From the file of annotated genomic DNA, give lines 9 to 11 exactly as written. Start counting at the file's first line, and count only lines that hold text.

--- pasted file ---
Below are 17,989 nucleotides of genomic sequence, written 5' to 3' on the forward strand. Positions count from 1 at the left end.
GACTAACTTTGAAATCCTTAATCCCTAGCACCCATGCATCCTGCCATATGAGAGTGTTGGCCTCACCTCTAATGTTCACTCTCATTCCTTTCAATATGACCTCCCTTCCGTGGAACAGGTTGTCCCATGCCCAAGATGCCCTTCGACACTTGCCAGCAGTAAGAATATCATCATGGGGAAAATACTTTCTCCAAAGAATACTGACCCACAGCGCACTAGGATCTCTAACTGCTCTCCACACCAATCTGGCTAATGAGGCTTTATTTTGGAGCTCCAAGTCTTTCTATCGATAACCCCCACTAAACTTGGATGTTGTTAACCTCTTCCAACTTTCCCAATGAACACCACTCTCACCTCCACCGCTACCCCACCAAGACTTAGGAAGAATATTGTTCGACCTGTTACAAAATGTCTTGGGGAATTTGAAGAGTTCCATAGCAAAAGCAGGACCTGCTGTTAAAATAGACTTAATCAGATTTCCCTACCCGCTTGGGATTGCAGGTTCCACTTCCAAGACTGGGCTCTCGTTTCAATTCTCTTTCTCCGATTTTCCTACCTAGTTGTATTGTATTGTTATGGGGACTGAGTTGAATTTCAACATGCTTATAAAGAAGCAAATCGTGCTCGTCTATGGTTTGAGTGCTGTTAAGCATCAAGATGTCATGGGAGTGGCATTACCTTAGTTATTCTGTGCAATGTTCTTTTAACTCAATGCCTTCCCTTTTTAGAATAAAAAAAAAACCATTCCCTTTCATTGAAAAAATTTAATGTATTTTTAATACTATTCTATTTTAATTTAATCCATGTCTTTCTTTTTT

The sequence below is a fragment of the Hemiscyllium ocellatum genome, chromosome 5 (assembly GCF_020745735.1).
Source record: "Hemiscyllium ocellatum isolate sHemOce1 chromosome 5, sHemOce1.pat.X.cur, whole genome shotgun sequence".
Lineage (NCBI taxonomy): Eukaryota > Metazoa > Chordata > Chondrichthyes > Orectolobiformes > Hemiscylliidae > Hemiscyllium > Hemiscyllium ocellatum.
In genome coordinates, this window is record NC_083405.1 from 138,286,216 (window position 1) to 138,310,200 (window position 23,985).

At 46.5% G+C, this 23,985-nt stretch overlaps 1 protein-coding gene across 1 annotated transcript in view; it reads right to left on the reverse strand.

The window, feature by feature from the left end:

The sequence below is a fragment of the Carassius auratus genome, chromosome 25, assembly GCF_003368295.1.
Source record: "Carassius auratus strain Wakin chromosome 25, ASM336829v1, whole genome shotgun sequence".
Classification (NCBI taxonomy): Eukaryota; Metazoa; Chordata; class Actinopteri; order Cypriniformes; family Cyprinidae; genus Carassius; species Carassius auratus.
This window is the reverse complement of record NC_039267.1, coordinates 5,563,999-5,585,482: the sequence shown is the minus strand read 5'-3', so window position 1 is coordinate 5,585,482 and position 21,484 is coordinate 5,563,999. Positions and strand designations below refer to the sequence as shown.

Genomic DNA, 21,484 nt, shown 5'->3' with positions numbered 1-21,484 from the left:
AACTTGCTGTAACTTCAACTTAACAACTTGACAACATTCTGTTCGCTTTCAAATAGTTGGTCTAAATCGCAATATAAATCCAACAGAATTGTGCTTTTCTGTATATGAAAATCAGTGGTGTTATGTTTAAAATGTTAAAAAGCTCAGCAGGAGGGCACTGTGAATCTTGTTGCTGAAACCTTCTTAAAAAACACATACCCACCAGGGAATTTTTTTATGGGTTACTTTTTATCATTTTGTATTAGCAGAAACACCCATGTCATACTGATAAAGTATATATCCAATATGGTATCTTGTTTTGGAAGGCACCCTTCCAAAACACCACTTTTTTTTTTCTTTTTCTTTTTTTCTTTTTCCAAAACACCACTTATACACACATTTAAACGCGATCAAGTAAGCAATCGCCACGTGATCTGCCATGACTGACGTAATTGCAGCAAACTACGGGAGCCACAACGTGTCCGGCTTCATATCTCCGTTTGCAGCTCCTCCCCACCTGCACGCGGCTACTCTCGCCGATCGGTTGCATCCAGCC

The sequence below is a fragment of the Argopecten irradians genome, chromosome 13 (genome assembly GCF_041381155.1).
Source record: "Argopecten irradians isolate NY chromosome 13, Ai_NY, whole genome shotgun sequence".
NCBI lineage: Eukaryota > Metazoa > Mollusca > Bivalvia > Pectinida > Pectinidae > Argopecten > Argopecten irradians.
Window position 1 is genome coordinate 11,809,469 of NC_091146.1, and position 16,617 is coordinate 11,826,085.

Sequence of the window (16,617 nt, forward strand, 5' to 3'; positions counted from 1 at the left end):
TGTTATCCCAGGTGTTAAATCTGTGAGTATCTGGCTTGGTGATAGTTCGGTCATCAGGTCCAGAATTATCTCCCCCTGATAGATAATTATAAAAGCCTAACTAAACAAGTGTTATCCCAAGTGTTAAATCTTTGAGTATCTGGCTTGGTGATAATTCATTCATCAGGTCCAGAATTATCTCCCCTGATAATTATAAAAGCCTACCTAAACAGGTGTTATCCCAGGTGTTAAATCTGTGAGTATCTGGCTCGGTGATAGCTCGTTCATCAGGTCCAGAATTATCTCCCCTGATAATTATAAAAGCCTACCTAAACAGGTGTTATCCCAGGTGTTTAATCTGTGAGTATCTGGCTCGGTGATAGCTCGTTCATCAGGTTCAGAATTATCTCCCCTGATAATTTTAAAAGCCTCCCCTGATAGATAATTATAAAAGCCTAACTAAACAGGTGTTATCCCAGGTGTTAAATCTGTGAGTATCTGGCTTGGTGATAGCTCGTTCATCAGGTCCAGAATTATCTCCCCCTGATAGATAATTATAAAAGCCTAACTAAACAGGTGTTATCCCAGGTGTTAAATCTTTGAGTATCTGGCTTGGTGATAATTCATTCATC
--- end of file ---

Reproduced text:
The sequence below is a fragment of the Carassius auratus genome, chromosome 25, assembly GCF_003368295.1.
Source record: "Carassius auratus strain Wakin chromosome 25, ASM336829v1, whole genome shotgun sequence".
Classification (NCBI taxonomy): Eukaryota; Metazoa; Chordata; class Actinopteri; order Cypriniformes; family Cyprinidae; genus Carassius; species Carassius auratus.